‘If you find someone who is successful, tell them what you need and explain what you can bring to the table,’ he advises. ‘Observe the way they work; pick up on what they’re good at and why people respect them. Put yourself forward to assist them during meetings, so you can experience first hand how they operate and what makes them so successful.’

Rather than setting out specifically to be a CFO, Chan wanted to see the world, joining a management training programme with shipping company Maersk because of the opportunities for international secondment. ‘As I moved from country to country and worked under different CFOs, I tried to develop a teacher/student relationship with each of them to strengthen my network,’ Chan says. ‘I was ready to learn things, never shy to ask difficult questions or challenge the status quo.’

By picking up on his mentors’ strengths and working styles, while also establishing fundamental knowledge of the logistics business, Chan was preparing himself for his future role. ‘I’m constantly learning and evolving the skills that I had learned from these mentors,’ he says.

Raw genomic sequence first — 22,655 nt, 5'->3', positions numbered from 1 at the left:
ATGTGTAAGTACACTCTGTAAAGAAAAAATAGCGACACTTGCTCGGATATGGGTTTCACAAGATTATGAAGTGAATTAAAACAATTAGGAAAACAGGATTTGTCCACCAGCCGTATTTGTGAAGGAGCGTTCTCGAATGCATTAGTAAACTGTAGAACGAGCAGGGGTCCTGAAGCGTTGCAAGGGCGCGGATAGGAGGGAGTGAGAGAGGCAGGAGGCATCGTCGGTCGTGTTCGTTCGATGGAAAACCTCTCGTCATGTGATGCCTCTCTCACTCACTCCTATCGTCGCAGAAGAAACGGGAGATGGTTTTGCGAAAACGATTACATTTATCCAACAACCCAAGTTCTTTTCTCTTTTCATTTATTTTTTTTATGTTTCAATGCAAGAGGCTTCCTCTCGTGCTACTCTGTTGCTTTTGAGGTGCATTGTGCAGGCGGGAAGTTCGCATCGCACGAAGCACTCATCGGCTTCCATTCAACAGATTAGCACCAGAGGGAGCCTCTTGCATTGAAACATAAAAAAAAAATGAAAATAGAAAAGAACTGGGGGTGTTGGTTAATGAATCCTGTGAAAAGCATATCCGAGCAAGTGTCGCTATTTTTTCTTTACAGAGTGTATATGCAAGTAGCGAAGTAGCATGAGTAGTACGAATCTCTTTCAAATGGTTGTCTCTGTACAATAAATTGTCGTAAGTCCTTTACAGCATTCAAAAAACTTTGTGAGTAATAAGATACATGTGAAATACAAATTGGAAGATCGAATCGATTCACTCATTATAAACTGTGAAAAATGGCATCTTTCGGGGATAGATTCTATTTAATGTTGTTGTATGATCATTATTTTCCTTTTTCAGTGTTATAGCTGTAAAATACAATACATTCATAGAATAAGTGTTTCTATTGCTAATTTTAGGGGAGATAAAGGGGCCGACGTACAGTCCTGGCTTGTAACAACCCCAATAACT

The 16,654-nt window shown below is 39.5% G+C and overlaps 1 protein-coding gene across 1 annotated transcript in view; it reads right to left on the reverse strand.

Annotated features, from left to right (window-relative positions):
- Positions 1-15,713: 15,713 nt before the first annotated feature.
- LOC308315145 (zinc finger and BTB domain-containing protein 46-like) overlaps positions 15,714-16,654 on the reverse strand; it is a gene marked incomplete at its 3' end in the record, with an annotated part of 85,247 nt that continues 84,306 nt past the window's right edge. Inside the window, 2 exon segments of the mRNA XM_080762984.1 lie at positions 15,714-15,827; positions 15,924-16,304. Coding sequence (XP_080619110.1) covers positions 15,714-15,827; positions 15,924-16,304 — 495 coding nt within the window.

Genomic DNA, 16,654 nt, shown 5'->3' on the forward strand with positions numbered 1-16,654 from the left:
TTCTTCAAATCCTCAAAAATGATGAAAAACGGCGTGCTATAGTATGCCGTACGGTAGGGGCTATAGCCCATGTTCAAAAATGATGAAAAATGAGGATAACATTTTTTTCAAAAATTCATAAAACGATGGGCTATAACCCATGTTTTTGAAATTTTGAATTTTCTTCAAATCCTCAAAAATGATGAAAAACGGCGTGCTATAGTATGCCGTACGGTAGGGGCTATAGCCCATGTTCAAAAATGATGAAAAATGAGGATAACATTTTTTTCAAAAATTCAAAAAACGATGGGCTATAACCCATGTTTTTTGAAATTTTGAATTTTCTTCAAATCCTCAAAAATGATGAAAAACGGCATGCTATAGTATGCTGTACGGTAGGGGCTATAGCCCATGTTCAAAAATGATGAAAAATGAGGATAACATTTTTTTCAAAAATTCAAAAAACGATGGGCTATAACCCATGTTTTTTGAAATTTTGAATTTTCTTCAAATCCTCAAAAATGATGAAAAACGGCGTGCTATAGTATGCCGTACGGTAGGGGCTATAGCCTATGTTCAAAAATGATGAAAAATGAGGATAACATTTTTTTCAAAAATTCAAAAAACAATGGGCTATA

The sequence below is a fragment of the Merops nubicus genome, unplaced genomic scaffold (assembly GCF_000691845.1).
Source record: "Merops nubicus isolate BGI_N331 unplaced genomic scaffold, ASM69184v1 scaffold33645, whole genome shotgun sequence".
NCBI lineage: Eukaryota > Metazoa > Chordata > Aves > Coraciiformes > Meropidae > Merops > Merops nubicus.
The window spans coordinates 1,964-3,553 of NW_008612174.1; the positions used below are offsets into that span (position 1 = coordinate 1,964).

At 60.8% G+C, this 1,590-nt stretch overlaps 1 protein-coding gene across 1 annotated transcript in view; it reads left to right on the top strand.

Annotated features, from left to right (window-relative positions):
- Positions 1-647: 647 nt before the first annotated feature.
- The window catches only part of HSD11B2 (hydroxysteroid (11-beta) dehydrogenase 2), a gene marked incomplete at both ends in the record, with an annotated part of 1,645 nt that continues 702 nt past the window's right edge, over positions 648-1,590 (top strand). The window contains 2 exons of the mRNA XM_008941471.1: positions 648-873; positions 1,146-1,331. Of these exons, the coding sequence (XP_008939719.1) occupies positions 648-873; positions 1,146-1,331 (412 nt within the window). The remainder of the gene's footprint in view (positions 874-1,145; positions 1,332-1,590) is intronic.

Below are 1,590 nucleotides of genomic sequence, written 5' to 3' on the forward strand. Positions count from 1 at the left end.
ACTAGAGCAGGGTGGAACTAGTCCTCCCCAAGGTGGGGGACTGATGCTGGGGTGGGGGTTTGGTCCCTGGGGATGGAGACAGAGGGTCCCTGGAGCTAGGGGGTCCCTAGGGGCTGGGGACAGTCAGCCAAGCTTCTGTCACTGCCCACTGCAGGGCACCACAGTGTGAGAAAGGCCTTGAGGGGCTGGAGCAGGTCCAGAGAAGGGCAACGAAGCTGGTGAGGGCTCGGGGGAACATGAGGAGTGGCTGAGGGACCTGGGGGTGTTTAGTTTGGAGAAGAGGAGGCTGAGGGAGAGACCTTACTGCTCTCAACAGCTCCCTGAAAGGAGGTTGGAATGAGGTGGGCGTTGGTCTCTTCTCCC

Chan adds that he ‘placed a lot of effort in getting my education right’. ‘Make use of the knowledge you gain from your professional qualifications and postgraduate education to add value to your career,’ he advises, adding that you should ‘position yourself as a valued business partner – someone who can be counted on to explain how finances affect the company’s future, is willing to take up the next business challenge while leveraging technological tools such as data analytics to move the business forward.

‘This is the new role for the finance executive today,’ Chan concludes. ‘Churning out reports and updates is not sufficient anymore. Now, you have to be ready for the next industry disruption and project the numbers forward, working hand in hand with your CEO.’

Peta Tomlinson, journalist